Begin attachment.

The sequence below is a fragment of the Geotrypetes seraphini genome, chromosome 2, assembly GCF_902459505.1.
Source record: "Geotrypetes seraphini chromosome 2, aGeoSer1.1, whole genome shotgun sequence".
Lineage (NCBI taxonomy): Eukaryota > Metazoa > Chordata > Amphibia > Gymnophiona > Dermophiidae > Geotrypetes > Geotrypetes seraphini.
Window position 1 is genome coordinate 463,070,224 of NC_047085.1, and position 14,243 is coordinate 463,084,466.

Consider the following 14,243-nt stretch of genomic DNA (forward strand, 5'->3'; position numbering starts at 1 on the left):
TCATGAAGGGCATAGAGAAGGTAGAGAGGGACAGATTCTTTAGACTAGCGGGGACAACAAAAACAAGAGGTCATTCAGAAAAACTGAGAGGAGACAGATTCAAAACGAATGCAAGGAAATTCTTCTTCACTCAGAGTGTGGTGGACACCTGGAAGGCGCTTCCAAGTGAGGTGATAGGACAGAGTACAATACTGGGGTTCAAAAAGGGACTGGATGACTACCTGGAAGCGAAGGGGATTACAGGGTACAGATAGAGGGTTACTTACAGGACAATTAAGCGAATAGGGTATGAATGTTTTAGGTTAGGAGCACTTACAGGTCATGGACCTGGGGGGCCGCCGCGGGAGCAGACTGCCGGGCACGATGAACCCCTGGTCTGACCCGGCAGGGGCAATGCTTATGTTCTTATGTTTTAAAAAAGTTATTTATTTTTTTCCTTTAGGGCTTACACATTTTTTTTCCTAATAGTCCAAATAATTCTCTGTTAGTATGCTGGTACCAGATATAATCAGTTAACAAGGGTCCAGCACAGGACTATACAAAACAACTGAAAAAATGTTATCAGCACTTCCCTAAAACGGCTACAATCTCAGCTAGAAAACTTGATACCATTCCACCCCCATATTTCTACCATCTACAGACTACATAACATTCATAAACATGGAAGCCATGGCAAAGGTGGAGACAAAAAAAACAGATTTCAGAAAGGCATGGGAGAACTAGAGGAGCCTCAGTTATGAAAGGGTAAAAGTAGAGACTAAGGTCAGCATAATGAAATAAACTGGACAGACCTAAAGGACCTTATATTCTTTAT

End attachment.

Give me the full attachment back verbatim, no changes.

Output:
The sequence below is a fragment of the Geotrypetes seraphini genome, chromosome 2, assembly GCF_902459505.1.
Source record: "Geotrypetes seraphini chromosome 2, aGeoSer1.1, whole genome shotgun sequence".
Lineage (NCBI taxonomy): Eukaryota > Metazoa > Chordata > Amphibia > Gymnophiona > Dermophiidae > Geotrypetes > Geotrypetes seraphini.
Window position 1 is genome coordinate 463,070,224 of NC_047085.1, and position 14,243 is coordinate 463,084,466.

Consider the following 14,243-nt stretch of genomic DNA (forward strand, 5'->3'; position numbering starts at 1 on the left):
TCATGAAGGGCATAGAGAAGGTAGAGAGGGACAGATTCTTTAGACTAGCGGGGACAACAAAAACAAGAGGTCATTCAGAAAAACTGAGAGGAGACAGATTCAAAACGAATGCAAGGAAATTCTTCTTCACTCAGAGTGTGGTGGACACCTGGAAGGCGCTTCCAAGTGAGGTGATAGGACAGAGTACAATACTGGGGTTCAAAAAGGGACTGGATGACTACCTGGAAGCGAAGGGGATTACAGGGTACAGATAGAGGGTTACTTACAGGACAATTAAGCGAATAGGGTATGAATGTTTTAGGTTAGGAGCACTTACAGGTCATGGACCTGGGGGGCCGCCGCGGGAGCAGACTGCCGGGCACGATGAACCCCTGGTCTGACCCGGCAGGGGCAATGCTTATGTTCTTATGTTTTAAAAAAGTTATTTATTTTTTTCCTTTAGGGCTTACACATTTTTTTTCCTAATAGTCCAAATAATTCTCTGTTAGTATGCTGGTACCAGATATAATCAGTTAACAAGGGTCCAGCACAGGACTATACAAAACAACTGAAAAAATGTTATCAGCACTTCCCTAAAACGGCTACAATCTCAGCTAGAAAACTTGATACCATTCCACCCCCATATTTCTACCATCTACAGACTACATAACATTCATAAACATGGAAGCCATGGCAAAGGTGGAGACAAAAAAAACAGATTTCAGAAAGGCATGGGAGAACTAGAGGAGCCTCAGTTATGAAAGGGTAAAAGTAGAGACTAAGGTCAGCATAATGAAATAAACTGGACAGACCTAAAGGACCTTATATTCTTTAT